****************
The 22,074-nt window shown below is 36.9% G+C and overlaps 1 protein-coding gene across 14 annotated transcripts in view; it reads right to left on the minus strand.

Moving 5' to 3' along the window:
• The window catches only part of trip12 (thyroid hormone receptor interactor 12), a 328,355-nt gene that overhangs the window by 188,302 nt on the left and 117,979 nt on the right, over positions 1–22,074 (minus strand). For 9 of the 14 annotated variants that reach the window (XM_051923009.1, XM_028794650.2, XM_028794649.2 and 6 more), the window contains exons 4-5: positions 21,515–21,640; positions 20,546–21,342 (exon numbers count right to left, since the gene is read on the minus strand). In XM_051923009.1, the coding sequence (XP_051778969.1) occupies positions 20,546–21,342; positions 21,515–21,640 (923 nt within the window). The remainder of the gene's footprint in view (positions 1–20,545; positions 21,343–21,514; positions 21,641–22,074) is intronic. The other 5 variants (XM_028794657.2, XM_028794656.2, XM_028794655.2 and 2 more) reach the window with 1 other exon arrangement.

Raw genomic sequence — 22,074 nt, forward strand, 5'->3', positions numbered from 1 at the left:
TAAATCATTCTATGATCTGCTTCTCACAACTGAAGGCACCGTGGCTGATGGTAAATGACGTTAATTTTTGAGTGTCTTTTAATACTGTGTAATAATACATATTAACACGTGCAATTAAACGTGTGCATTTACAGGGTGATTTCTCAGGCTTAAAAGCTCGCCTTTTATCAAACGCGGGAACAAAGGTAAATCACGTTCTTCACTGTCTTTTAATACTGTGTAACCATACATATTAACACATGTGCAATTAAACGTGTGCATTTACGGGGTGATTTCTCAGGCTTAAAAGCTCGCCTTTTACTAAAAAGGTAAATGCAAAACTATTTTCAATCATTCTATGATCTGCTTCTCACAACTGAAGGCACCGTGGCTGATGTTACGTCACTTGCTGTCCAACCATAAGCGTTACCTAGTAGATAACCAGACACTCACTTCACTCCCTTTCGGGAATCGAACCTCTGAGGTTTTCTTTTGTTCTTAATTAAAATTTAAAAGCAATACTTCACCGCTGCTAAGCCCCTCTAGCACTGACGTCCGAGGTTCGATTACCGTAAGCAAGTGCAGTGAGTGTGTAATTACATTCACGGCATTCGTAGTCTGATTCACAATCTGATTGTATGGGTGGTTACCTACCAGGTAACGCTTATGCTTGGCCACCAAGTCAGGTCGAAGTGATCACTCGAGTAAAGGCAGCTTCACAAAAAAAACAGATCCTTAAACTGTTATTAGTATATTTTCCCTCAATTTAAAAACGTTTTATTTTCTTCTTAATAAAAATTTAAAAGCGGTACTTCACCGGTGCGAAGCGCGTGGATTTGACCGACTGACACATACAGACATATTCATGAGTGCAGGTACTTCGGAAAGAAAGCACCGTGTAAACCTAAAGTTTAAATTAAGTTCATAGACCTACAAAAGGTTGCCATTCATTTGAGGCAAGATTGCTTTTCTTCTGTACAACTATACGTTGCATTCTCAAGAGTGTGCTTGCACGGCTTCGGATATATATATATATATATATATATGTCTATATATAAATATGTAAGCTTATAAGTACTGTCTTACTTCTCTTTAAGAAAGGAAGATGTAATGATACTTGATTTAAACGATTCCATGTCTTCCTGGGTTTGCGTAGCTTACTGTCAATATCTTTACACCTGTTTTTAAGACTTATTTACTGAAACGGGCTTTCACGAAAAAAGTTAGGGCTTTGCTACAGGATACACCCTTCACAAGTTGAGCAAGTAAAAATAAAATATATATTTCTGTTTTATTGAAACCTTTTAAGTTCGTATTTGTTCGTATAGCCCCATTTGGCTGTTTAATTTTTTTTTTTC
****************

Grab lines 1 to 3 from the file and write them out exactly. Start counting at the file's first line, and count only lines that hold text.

The 22,074-nt window shown below is 36.9% G+C and overlaps 1 protein-coding gene across 14 annotated transcripts in view; it reads right to left on the minus strand.

Moving 5' to 3' along the window:
• The window catches only part of trip12 (thyroid hormone receptor interactor 12), a 328,355-nt gene that overhangs the window by 188,302 nt on the left and 117,979 nt on the right, over positions 1–22,074 (minus strand). For 9 of the 14 annotated variants that reach the window (XM_051923009.1, XM_028794650.2, XM_028794649.2 and 6 more), the window contains exons 4-5: positions 21,515–21,640; positions 20,546–21,342 (exon numbers count right to left, since the gene is read on the minus strand). In XM_051923009.1, the coding sequence (XP_051778969.1) occupies positions 20,546–21,342; positions 21,515–21,640 (923 nt within the window). The remainder of the gene's footprint in view (positions 1–20,545; positions 21,343–21,514; positions 21,641–22,074) is intronic. The other 5 variants (XM_028794657.2, XM_028794656.2, XM_028794655.2 and 2 more) reach the window with 1 other exon arrangement.